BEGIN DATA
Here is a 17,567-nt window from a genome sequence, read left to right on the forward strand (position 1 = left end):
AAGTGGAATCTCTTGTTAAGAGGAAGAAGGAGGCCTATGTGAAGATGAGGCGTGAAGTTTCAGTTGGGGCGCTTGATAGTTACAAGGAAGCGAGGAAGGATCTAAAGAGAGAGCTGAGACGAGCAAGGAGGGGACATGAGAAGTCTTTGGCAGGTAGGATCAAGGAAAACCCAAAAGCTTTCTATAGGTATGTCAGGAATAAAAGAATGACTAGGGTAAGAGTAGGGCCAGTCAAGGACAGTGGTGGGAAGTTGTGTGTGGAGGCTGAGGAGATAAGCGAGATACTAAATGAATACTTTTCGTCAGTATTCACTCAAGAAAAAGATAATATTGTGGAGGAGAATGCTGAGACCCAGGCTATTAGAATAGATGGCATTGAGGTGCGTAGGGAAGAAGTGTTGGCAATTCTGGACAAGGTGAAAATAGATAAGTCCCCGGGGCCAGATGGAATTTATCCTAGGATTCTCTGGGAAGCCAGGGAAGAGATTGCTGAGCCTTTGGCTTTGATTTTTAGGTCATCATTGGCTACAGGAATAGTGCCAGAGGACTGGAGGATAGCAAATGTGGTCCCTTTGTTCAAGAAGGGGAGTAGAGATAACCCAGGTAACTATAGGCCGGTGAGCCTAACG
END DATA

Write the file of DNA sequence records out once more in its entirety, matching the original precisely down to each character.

Here is a 17,567-nt window from a genome sequence, read left to right on the forward strand (position 1 = left end):
AAGTGGAATCTCTTGTTAAGAGGAAGAAGGAGGCCTATGTGAAGATGAGGCGTGAAGTTTCAGTTGGGGCGCTTGATAGTTACAAGGAAGCGAGGAAGGATCTAAAGAGAGAGCTGAGACGAGCAAGGAGGGGACATGAGAAGTCTTTGGCAGGTAGGATCAAGGAAAACCCAAAAGCTTTCTATAGGTATGTCAGGAATAAAAGAATGACTAGGGTAAGAGTAGGGCCAGTCAAGGACAGTGGTGGGAAGTTGTGTGTGGAGGCTGAGGAGATAAGCGAGATACTAAATGAATACTTTTCGTCAGTATTCACTCAAGAAAAAGATAATATTGTGGAGGAGAATGCTGAGACCCAGGCTATTAGAATAGATGGCATTGAGGTGCGTAGGGAAGAAGTGTTGGCAATTCTGGACAAGGTGAAAATAGATAAGTCCCCGGGGCCAGATGGAATTTATCCTAGGATTCTCTGGGAAGCCAGGGAAGAGATTGCTGAGCCTTTGGCTTTGATTTTTAGGTCATCATTGGCTACAGGAATAGTGCCAGAGGACTGGAGGATAGCAAATGTGGTCCCTTTGTTCAAGAAGGGGAGTAGAGATAACCCAGGTAACTATAGGCCGGTGAGCCTAACG